Jackson Barracks was established as a result of the Federal Fortifications Act, which was crafted in response to the War of 1812. Congress realized the lack of defense for coastal cities such as New Orleans.
First known as the "New Orleans Barracks," it was built in a quadrangle design, intended to be a rallying point for troops in the event of an attack. Buildings were constructed to serve as part of the fortification, with the backs having no outward facing windows. The structures were joined by a 10 foot brick outer wall that completed the fort.
Jackson Barracks first saw use during the Mexican-American War, which also caused the necessity of the nation's first Public Service Hospital for Veterans. The Barracks site cared for injured soldiers returning from Mexico.
The title "New Orleans Barracks" lasted from 1837 to July 7, 1866, when it was renamed "Jackson Barracks" to honor Battle of New Orleans hero General Andrew Jackson. General Sheridan was charged that same year with creating the first African-American cavalry regiment in peace time. Two of the four units that came to be known as the "Buffalo Soldiers" originated in New Orleans. One of these four divisions, the 25th Infantry Regiment, formed at Jackson Barracks in 1869. Their participation in the Indian wars and the Spanish-American War led to their being known as the "Buffalo Soldiers."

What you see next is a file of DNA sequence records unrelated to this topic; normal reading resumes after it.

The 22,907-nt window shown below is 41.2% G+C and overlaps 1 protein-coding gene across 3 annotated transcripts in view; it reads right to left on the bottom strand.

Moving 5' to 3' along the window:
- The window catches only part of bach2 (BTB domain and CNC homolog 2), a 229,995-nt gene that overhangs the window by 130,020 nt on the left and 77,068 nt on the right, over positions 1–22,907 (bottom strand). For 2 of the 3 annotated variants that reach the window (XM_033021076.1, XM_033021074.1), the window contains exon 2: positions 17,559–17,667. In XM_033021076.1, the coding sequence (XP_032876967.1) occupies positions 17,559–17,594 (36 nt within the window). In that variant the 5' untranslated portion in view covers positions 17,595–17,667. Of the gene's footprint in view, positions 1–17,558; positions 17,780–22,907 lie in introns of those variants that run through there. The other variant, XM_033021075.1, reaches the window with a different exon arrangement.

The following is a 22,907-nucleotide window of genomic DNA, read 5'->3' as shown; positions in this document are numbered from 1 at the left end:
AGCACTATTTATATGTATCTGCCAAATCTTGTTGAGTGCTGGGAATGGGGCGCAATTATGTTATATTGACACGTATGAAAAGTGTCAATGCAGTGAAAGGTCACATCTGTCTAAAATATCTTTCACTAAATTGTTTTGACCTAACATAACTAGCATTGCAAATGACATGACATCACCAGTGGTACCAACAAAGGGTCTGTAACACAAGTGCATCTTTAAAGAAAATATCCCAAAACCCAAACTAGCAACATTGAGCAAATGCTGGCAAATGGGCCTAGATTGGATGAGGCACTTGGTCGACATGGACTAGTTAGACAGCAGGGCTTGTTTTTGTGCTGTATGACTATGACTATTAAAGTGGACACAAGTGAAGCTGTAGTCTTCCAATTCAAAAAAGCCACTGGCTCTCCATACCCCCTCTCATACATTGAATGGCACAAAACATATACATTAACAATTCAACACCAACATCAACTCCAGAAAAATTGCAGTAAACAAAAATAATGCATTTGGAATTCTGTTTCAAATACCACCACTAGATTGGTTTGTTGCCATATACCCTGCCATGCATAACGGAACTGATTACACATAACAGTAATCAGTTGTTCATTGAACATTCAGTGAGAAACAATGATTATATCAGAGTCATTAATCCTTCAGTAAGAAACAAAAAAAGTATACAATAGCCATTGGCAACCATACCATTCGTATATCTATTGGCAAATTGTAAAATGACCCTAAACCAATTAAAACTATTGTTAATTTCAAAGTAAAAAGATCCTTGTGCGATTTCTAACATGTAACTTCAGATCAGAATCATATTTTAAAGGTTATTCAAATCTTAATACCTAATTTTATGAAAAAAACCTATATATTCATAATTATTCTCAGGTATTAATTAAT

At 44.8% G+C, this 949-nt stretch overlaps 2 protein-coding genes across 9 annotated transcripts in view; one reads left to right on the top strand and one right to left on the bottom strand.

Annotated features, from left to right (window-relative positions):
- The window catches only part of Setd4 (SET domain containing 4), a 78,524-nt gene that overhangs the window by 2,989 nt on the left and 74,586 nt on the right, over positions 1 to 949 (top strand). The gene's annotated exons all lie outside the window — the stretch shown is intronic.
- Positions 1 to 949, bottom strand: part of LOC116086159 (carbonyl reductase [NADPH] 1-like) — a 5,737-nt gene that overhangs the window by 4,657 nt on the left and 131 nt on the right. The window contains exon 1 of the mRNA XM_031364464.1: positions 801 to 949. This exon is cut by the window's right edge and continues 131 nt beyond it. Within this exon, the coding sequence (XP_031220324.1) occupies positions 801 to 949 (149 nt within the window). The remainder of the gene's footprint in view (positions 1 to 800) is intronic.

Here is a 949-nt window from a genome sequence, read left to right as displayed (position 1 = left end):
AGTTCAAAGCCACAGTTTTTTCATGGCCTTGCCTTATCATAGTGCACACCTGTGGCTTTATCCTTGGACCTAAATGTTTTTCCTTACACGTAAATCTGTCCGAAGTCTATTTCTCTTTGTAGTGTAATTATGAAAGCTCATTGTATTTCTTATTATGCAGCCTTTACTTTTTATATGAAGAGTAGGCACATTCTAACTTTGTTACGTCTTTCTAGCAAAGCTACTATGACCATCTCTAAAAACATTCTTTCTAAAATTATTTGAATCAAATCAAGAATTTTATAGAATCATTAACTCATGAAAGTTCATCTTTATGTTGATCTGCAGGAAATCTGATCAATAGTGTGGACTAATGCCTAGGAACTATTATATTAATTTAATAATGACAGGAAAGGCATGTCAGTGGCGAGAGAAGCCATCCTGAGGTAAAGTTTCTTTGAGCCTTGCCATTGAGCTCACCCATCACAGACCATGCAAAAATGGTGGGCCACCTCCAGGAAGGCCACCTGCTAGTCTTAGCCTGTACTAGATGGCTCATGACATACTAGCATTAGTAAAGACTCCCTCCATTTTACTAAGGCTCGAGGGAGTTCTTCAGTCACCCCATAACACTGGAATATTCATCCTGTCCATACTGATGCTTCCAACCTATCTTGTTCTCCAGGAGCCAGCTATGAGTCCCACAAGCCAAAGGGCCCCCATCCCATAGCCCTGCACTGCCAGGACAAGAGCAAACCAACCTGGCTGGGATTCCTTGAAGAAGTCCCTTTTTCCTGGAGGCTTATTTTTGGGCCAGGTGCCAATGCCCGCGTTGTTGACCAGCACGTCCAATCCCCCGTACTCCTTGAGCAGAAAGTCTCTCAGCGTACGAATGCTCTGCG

The federal government retained control until the end of WWI, when it gave the complex to the state of Louisiana. Originally an infantry post, its focus changed to a cavalry and artillery post. After WWI, when ownership transferred to the LA National Guard, it was made headquarters to the Washington Artillery and remains so. The Washington Artillery (technically the "141st Field Artillery Regiment") is the oldest continuous unit in the Louisiana National Guard and one of the oldest in the nation. It has been located in New Orleans since 1838.
During the Great Depression, state and federal funds (WPA, Works Progress Administration), put the Barracks through an extensive renovation project. During WWII, the federal government regained control, using the barracks as a port of embarkation. Following the war, control returned to the State, which uses it as the headquarters for the Louisiana National Guard.
In August 2005, the entire Jackson Barracks post was nearly destroyed by the flood waters of Hurricane Katrina. Breaches in the Industrial Canal Levee were largely responsible for submerging the site in as much as 20 feet of water. The majority of the post was re-built from scratch, at a total cost of $325 million. 17,500 square feet of buildings were constructed to original design, using original materials when possible.